1966 * Overture...
After Jeff Lynne joined The Nightriders he soon turned out as keen and flashy a frontman as Roy Wood was despite his tender age of 18 years. Not only the band was pleased with his contributions, their record company Polydor was, too. Still under the name The Nightriders they recorded a single featuring Jeff in It's Only The Dog and on the B-side was Your Friend featuring John L. Mann on guitar. This single replaced a never-released one with the same song on the A-side and Love Me Right Now, with John L. Mann playing on both sides. However Jeff is contributing on It's Only The Dog you can't hear his influence. The single was no success at all.
1967 - 1970 * Interim...
The band had to choose another name. Dave Pritchard suggested the Idyll Race but this name would be too difficult to write so it became the Idle Race. The first song the band recorded under the name the Idle Race was Roy's classic (Here We Go Round) The Lemon Tree. Roy gave that song to the band to help them scoring a charts success. But the Idle Race's version was not released because by the time it was due to reach the disk shops, Polydor released a version by the Move as the B-side of Flowers in the Rain despite Roy's advice not to do it.
After this setback the engineers Gerald Chevin and Eddie Offord, who assisted the Move in recording their first album, invited the Idle Race to come to the Advision Studio in London. Each Sunday, they travelled to London to work at their first album titled The Birthday Party. The also struck a deal with Liberty Records. Except for the evergreen Happy Birthday and Pie In The Sky a song by Dave Pritchard, Jeff wrote all the songs. While recording the album, The Idle Race released their first single in October 1967, Impostors Of Life Magazine with Sitting In My Tree on the B-side. It got much media attention and critical acclaim but sold poorly. Both songs also appeared on the album. Three more singles followed before the album was finished, including Skeleton And The Roundabout. Many argue that some of Lynne's better writings were in his Idle Race days, interestingly enough. The album was released in October, 1968.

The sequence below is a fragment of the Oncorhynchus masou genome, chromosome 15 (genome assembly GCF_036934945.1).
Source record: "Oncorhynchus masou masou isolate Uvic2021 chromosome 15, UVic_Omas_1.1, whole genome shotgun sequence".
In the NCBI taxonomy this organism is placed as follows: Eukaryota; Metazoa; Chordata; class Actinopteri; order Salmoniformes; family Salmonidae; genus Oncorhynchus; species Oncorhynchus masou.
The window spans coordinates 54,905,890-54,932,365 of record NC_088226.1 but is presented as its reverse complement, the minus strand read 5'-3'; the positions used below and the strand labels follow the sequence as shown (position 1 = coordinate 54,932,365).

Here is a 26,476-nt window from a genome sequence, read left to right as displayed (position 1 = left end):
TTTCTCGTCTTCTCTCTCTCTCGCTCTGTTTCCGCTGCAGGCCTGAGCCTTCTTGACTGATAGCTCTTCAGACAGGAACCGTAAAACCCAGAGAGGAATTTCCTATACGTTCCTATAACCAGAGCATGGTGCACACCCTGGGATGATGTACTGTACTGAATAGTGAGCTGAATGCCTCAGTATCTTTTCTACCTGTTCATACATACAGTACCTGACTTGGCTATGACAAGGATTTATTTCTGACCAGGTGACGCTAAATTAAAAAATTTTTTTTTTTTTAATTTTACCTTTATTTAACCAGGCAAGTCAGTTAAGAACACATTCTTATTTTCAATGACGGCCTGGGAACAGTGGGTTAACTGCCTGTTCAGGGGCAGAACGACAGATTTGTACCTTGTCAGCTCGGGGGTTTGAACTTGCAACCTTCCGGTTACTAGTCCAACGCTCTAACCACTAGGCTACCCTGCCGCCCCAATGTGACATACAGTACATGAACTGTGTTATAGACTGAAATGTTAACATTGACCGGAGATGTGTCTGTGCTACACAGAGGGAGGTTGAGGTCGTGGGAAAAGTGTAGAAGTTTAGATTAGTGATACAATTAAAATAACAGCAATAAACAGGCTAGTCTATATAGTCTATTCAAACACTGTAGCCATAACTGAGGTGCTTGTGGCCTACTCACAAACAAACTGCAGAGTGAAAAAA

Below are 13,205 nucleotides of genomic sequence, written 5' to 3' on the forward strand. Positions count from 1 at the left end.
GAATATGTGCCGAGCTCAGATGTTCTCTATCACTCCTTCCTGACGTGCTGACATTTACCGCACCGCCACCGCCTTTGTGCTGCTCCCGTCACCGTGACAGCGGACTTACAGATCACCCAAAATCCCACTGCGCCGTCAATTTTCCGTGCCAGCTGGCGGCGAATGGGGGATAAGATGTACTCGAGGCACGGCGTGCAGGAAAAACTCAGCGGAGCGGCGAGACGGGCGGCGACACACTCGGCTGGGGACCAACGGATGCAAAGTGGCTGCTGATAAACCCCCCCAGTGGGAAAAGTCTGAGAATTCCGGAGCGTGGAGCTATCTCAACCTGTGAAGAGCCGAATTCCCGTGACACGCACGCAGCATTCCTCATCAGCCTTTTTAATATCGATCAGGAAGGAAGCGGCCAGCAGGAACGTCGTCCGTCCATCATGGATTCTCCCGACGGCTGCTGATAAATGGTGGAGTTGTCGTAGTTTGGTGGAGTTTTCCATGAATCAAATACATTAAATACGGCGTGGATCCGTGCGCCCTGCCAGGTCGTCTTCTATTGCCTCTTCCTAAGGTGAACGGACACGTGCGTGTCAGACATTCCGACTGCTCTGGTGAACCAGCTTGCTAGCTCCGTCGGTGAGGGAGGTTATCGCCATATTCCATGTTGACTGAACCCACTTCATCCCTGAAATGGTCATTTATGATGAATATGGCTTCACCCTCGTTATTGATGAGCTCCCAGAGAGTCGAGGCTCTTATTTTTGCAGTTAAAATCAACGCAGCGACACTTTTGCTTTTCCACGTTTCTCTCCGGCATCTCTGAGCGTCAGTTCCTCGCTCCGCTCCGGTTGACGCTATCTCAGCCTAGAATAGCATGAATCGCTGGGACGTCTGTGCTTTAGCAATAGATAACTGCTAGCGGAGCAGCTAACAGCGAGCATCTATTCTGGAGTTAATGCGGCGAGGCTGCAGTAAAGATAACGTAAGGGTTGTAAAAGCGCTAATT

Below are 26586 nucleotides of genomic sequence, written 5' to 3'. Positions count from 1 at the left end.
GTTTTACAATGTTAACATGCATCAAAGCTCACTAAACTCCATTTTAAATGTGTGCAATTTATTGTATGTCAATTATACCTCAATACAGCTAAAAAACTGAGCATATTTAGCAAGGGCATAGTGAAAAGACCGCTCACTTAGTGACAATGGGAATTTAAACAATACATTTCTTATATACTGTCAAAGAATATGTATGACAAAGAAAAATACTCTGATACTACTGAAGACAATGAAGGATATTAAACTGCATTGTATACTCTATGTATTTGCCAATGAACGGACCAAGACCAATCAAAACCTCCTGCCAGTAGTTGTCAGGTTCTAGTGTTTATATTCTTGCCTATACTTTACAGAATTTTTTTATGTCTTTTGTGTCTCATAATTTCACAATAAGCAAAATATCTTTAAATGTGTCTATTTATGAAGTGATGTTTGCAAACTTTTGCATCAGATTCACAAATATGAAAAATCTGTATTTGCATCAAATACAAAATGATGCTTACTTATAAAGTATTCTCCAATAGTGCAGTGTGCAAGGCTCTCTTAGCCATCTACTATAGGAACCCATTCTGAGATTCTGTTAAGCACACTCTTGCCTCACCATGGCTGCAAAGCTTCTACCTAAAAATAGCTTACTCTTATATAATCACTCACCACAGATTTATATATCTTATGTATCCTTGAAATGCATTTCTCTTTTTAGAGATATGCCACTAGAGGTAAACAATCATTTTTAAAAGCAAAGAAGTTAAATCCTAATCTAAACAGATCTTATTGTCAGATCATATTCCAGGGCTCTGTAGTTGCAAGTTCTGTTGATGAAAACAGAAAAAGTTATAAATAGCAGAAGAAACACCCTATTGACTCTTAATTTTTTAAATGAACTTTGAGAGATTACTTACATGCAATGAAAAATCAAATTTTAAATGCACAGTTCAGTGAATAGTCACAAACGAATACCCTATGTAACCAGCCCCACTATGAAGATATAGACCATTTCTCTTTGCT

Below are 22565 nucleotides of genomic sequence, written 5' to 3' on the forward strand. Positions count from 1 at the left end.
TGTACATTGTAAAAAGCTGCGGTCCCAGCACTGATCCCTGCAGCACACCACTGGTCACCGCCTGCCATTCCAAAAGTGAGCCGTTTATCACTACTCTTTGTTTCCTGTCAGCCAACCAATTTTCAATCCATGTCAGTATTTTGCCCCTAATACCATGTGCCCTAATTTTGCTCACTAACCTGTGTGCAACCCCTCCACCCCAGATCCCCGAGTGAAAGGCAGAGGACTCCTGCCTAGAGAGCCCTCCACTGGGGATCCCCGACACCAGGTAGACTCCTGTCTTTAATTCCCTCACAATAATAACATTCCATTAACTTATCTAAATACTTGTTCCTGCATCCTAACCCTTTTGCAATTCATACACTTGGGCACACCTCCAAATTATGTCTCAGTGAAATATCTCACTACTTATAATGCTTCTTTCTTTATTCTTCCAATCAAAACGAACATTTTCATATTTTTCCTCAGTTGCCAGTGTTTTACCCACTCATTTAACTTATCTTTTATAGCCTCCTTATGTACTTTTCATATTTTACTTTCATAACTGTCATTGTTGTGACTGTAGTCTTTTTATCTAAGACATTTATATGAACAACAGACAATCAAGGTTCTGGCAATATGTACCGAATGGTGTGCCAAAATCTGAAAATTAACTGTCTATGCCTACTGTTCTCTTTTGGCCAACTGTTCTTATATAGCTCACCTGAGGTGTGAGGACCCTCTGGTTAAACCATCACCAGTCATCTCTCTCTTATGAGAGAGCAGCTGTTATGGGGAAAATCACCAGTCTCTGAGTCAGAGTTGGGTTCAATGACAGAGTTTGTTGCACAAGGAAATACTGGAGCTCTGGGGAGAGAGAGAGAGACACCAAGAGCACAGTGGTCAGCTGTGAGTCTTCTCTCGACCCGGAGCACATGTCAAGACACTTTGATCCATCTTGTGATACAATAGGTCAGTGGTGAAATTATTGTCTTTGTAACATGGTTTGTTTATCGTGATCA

More than thirty years on and well after the turn of the century, the songs still do not sound outdated despite the psychedelic features, then at the hight of the fashion, that Jeff and his mates incorporated in the recordings. The album was released with a fold-out sleeve with a compound photograph of a birthday party featuring the Beatles, Hank Marvin, the Move and other contemporary celebrities in the world of pop music. The party was held at the first anniversary of the release of the first Idle Race single but drew little attention. The album got much approval from other pop artists, from record companies and from the BBC but the public appeared not willing to buy. The Idle Race toured in the UK in-between and after concluding the recording sessions, sometimes as a supporting act for the Move, and recorded several yet-to-be-released live sessions in the BBC studio.
When Trevor Burton left the Move in February 1969 Roy Wood asked Jeff to join them. Jeff declined the invitation saying that he still hoped that the Idle Race would eventually reach stardom as the Move already did. Liberty's managers too hoped that the band would become a top act in its own right. Moreover, Jeff knew he would not be the frontman of the Move and he had always intent on producing singles and albums for his band all by himself and he didn't quite like the Move's style of music. He was allowed by Liberty to have his first go with the single Days Of The Broken Arrows / Worn Red Carpet (both not included on any Idle Race album). It as followed by the single Come With Me with on the B-side the Pritchard song Reminds Me Of You. He produced the second Idle Race album. It was released with the title Idle Race in November, 1969. At that time, he was very enthousiastic about his performance as a producer but in the Seventies he said in several interviews that he had a lot to learn yet when the album was recorded. Again, favourable reviews came in large numbers but commercial success remained a dream.
After Carl Wayne left the Move in Januray, 1970, Roy invited Jeff again to join the Move. This time, Jeff accepted the invitation.
1970 - 1972 * Finale...
The manager of the Move, Don Arden, became their new manager but they weren't one of his main groups. The remaining members sought a new guitarist but Jeff Lynne proved a hard act to follow. One guitarist after another joined them and left after a few months. They recorded several singles including a cover of In The Summertime by Mungo Jerry and another album was released in September 1970, Time Is. Its sound was anything but reminiscent of the recordings with Jeff Lynne and the album, like the previous ones, sold poorly. After its release two of the original Idle Race members left, Dave Pritchard and Roger Spencer, leaving Greg Masters as the only remaining original one. When Steve Gibbons joined them in 1972, they started anew under the name Steve Gibbons Band. On a tour they once played as pre-act for the Wizzard.
The Idle Race has recently been proclaimed to be one of the U.K.'s best bands that never made it in the U.S. Some of their recordings are available in the U.S. under the import section of better record stores. In 1996 the three original albums along with numerous non-album trakcs and two Nightriders recordings were released as a 2CD set with the title Back To The Story.